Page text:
If you’re a fan of silent and early sound films or a collector of motion pictures and related items, then Cinevent 2019 is for you. One of the associated conventions – along with FarmerCon and Monster Bash – found on our home page, this year’s Cinevent runs from May 23 through May 26 at the Renaissance Columbus Downtown Hotel on 50 North 3rd Street in the heart of Columbus, Ohio.

For over fifty years, Cinevent has gathered fans of silent and early sound films, as well as collectors of motion pictures and related items. The convention was co-founded by Steve Haynes — a big fan and supporter of PulpFest — who passed away in April of 2015.

In addition to over one-hundred tables of movie-related collectibles such as posters, lobby cards, press kits, DVDs and 16 mm films, Cinevent hosts one of the country’s largest live auctions of vintage posters. The convention also features an extensive schedule of classic sound and silent films. For a look at this year’s Cinevent film program, click here.

To book a room at the Renaissance Columbus, the convention’s host hotel, click here. And to keep abreast of the latest details on this fun convention, be sure to like the Cinevent Facebook page.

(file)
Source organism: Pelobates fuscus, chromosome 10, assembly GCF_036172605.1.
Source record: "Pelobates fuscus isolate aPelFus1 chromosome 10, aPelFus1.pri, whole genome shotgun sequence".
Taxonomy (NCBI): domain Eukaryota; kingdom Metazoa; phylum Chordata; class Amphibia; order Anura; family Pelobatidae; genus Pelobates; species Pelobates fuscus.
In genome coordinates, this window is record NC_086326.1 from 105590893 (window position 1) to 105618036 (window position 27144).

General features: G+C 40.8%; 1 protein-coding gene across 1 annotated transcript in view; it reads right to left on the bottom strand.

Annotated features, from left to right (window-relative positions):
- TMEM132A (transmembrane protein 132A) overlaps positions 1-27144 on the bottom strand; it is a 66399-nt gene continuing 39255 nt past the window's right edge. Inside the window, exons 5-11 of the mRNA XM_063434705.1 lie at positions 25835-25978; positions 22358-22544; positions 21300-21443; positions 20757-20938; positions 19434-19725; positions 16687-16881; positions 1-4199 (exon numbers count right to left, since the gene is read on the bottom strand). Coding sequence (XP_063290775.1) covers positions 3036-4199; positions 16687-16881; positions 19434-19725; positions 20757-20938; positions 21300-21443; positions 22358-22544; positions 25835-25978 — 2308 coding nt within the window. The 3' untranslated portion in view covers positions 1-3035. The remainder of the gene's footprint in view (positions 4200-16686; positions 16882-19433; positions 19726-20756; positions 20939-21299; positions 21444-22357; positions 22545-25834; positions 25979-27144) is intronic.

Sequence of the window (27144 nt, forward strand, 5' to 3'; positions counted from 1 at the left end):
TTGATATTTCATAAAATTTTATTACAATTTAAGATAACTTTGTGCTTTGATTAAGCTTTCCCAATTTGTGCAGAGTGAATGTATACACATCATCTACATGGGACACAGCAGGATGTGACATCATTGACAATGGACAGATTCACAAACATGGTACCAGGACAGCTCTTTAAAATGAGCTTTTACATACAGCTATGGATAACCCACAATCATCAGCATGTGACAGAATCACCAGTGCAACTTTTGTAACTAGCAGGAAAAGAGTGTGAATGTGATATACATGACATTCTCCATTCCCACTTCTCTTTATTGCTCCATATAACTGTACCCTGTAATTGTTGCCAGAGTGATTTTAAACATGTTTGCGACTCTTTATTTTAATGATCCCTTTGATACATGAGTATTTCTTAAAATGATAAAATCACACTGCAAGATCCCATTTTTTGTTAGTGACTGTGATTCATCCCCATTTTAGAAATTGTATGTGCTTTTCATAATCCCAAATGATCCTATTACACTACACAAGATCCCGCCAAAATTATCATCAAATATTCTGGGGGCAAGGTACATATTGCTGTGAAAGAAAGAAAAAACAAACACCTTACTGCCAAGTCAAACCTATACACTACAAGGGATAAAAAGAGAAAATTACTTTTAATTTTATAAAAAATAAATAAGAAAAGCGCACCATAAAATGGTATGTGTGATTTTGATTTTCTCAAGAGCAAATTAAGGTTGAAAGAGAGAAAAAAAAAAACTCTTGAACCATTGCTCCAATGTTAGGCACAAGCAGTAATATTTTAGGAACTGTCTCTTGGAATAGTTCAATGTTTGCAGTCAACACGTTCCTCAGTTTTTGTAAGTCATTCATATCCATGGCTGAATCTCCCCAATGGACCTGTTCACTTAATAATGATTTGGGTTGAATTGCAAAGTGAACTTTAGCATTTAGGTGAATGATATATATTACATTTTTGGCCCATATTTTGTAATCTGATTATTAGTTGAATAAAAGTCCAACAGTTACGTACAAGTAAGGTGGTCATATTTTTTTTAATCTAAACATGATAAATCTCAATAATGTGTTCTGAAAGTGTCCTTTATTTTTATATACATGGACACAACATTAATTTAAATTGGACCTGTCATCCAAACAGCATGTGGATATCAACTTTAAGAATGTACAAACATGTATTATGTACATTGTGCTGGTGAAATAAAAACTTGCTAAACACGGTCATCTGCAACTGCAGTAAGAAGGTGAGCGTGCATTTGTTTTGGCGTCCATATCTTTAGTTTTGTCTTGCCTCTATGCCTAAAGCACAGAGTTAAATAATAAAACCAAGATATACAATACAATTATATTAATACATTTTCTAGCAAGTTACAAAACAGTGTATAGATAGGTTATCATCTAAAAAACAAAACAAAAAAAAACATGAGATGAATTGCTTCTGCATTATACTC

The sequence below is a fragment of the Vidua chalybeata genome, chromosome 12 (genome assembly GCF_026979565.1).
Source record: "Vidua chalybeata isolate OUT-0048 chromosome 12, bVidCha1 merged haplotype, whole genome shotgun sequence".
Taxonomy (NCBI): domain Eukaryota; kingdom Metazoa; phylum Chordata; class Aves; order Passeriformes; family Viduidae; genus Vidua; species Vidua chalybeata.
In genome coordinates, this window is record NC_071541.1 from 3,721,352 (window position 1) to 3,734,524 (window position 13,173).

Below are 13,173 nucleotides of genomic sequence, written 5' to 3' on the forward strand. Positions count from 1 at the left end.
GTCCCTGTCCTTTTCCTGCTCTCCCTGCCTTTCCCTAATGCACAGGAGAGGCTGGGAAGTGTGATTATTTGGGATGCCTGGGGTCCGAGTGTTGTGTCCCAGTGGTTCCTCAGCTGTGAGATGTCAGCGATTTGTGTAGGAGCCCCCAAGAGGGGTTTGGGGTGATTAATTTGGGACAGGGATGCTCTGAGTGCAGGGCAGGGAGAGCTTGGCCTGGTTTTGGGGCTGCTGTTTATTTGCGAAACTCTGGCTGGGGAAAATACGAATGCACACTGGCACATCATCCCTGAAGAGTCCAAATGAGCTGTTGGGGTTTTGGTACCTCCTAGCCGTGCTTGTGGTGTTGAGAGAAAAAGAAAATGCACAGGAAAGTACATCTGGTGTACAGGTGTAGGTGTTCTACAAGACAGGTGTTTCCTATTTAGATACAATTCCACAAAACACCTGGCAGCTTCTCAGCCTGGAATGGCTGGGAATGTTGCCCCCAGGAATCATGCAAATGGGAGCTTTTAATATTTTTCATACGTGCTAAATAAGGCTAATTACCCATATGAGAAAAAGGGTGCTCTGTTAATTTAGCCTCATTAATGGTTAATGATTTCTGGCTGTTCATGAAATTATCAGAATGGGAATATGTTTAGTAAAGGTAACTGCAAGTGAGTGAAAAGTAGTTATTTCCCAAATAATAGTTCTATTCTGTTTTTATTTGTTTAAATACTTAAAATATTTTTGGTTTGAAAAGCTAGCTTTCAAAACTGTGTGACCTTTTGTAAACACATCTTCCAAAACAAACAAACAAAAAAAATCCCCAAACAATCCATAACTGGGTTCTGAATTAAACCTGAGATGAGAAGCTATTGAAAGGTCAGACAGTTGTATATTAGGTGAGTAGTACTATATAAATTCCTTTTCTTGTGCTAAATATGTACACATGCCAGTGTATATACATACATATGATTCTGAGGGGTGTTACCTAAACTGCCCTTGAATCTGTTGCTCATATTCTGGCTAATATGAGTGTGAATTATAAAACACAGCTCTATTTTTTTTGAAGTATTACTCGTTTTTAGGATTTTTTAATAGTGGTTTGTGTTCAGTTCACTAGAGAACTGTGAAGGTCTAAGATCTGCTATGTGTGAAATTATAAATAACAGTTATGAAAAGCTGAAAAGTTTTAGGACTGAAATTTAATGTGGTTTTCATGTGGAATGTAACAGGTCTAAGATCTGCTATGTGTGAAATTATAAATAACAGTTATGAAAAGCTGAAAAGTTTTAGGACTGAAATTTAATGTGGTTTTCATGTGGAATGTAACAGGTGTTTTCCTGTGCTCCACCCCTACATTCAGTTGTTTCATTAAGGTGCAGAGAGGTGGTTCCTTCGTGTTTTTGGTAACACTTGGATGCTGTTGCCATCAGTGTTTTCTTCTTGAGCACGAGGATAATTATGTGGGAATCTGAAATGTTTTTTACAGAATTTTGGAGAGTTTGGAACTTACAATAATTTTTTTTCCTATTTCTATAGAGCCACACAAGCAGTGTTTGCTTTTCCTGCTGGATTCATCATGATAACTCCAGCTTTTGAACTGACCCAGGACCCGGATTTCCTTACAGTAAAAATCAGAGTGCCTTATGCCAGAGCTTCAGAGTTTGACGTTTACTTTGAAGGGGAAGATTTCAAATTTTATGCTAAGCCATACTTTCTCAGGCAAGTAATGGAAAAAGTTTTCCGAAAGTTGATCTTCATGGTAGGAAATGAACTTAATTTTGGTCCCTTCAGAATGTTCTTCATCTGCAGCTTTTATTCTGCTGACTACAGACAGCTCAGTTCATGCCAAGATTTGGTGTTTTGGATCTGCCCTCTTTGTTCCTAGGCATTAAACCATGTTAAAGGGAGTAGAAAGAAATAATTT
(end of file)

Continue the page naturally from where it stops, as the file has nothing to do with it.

Although PulpFest 2019 will have a limited film program, the convention will have some great programming. Add onto that a dealers’ room featuring tens of thousands of pulp magazines, vintage paperbacks, digests, men’s adventure and true crime magazines, original art, first edition hardcovers, genre fiction, series books, reference books, dime novels and story papers, Big Little Books, B-Movies, serials and related paper collectibles, old-time radio shows, and Golden and Silver Age comic books, as well as newspaper adventure strips. We’ll also have a hospitality suite featuring great beer and snacks. So what are you waiting for? Start making your plans to celebrate “Mystery, Adventure, Science Fiction, and More” at PulpFest 2019.